Drifter charged in 5 city killings

Police link slayings of elderly residents over six-year span

December 20, 2005|By GUS G. SENTEMENTES | GUS G. SENTEMENTES,SUN REPORTER

The body of Sadie L. Mack, 78, was found in the bedroom of her West Baltimore home in May, her hands bound. Carlton Crawford, 82, was beaten to death in August in his room at an apartment complex for the disabled. Lydia R. Wingfield, 78, was strangled 10 days later in her home.

Yesterday, city police said that one man - a 34-year-old drifter with a lengthy criminal record - is responsible for a disturbing series of killings of mostly elderly residents of West and Northwest Baltimore since 1999 - victims that authorities described as "defenseless."

Raymont Hopewell has been charged with five counts of murder, and police say they are investigating other cases. He also has been charged with five counts of attempted murder stemming from two home invasions in September.

Police began exploring the series of killings after Hopewell was arrested in September as a suspect in Crawford's death.

Detectives said they linked the man further with the help of a phone call that Wingfield made to her son shortly before she was killed, which implicated the suspect through his nickname, as well as DNA and other forensic evidence.

Maj. Richard Fahlteich, commander of the homicide unit, said police "have absolutely, positively indisputable evidence that [Hopewell] is the sole suspect."

One woman was killed in 1999, another in 2002 and three more people this year. The victims' ages ranged from 60 to 88. The man was beaten; the others were strangled. Police said they were not sure how the killer got into most of the homes.

Fahlteich said police were still investigating possible motives. Some cases might have involved the theft of money or possessions, but the reasons for other killings are not clear, the major said.

Hopewell, who has been held in jail since his arrest in September, was taken from city police headquarters yesterday and returned to the Central Booking and Intake Center, where he is being held without bail.

He wore a gray long-sleeve shirt, blue jeans and white sneakers. He kept his head down and did not respond to questions from reporters as three detectives escorted him to a police van.

According to court records, Hopewell has lived at 11 different addresses over the past 13 years, including the same apartment building as one victim killed in 2002 - the Greenhill Apartments, a complex for the elderly and disabled, in the 2500 block of Violet Ave. in Park Heights.

His prior arrests include charges for drug possession, theft, burglary, battery and failure to appear in court.

Wingfield's son, Jerrold C. Wingfield, 36, said the family is relieved by the arrest. "We're gonna see this thing through, all the way to the end," he said. "He should get the fullest extent of the law, whatever the law deems he should get, he should get."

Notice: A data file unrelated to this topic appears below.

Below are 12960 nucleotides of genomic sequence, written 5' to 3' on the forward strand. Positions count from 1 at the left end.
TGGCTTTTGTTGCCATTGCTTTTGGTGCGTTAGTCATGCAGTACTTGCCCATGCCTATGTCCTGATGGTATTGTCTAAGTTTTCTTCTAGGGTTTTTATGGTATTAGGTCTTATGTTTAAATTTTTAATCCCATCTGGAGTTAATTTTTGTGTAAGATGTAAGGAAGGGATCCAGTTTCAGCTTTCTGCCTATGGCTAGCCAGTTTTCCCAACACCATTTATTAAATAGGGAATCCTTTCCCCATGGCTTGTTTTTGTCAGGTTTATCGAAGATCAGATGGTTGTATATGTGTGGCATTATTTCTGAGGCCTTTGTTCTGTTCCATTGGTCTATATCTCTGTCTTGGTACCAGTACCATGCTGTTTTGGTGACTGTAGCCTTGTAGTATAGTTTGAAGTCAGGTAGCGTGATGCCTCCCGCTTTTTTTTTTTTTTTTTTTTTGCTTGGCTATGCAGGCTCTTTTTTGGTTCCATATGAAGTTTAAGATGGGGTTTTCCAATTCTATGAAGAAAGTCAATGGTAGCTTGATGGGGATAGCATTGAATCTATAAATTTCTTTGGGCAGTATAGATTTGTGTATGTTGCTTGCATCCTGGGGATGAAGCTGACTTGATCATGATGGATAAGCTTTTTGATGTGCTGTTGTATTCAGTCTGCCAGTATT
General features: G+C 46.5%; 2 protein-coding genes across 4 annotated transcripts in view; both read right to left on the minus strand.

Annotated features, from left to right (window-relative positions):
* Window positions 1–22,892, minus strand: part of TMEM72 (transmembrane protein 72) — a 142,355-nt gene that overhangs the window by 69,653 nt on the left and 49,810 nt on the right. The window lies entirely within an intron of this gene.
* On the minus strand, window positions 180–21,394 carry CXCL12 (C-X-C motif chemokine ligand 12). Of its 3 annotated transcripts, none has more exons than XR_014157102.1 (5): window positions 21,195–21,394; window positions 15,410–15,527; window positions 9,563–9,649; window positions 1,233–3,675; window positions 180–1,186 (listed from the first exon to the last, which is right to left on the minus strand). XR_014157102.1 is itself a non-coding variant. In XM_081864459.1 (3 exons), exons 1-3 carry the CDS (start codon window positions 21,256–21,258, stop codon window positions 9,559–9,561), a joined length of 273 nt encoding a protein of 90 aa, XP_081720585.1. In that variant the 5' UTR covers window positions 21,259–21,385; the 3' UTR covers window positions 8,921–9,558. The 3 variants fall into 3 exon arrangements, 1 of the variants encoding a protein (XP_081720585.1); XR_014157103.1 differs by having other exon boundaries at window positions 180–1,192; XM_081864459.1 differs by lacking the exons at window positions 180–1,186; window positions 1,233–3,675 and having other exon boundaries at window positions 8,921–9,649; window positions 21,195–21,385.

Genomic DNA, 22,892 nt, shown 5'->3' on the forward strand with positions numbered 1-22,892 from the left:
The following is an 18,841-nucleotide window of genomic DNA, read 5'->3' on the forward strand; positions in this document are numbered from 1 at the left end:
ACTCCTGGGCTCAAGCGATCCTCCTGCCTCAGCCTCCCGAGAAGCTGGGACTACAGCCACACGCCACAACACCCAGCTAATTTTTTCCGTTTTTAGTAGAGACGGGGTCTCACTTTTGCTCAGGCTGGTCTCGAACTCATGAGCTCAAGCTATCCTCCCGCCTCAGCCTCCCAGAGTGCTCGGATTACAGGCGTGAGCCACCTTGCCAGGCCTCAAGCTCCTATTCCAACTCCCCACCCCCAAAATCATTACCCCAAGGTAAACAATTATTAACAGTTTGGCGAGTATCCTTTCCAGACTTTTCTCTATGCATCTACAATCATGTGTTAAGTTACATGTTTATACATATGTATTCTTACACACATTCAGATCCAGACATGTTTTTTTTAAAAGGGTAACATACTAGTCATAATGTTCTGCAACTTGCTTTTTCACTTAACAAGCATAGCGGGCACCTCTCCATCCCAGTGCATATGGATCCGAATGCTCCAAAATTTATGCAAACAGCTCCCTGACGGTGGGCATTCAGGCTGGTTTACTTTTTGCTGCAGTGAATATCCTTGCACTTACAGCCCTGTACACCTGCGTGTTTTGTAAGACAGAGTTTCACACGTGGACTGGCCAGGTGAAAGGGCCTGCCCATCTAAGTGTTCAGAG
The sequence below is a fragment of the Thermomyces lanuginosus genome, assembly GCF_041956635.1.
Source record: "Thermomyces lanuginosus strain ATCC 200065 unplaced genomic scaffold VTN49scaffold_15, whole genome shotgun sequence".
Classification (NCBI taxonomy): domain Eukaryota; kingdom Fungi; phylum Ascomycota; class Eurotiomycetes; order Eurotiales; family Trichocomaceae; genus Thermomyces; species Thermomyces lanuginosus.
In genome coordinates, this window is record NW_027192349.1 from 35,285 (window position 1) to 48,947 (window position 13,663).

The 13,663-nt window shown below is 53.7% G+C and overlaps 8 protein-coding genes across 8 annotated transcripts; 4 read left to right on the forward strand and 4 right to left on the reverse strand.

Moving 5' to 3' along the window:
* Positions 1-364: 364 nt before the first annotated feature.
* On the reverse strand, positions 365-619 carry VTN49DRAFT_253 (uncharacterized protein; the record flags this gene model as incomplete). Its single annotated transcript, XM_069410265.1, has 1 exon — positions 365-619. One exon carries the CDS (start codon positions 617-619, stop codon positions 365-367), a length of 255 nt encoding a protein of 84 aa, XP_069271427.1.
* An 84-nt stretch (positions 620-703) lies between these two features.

Margaret T. Burns, a spokeswoman for the city state's attorney's office, said that prosecutors are pursuing the penalty of life without parole in one of two murder cases that they have reviewed.

Burns said she could not comment on whether the office would pursue the death penalty, saying that prosecutors still need to examine the three additional charges.

Police said the killings started six years ago:

Constance Willis, 60, was found dead in her home in the 1100 block of N. Ellamont Ave. in West Baltimore on Feb. 22, 1999. Little information was immediately available about Willis' case, and her relatives could not be located last night.

Sarah Shannon, 88, was found strangled in bedroom at the Greenhill Apartments on Nov. 30, 2002. At one time, Hopewell had listed the apartment building as his home address in court records, though it was unclear whether he lived in the building at the time of the Shannon's death.

Sadie L. Mack, a 78-year-old widow who was known as "Miss Sadie" to many in her Sandtown neighborhood, was found dead in her house in the 1600 block of N. Gilmor on May 27. The mother of seven grown children had lived alone after her husband's death three years ago, though her children, grandchildren, and great-grandchildren frequently visited her.

Her body was found by one of her sons in her first-floor bedroom. She had been strangled and her hands were bound, family members said. "She loved this neighborhood," Roy Mack, 50, one of her sons, told The Sun in June. "She never felt like she wasn't safe."

Carlton Crawford, 82, was found beaten on Aug. 21 in the Louis W. Foxwell Memorial Apartments for the handicapped in the 3700 block of Greenspring Ave., Northwest Baltimore. A security guard investigating a noise complaint found him on the floor of his room. He had lived there since the early 1980s and had no relatives, police said.

Police charging documents show that Crawford died from blunt force trauma and asphyxiation. Over the next several weeks, police said, they developed enough information to lead them to Hopewell, including finding a witness who identified the man - but knew him under the alias Kent Fisher - as a possible suspect in Crawford's homicide.

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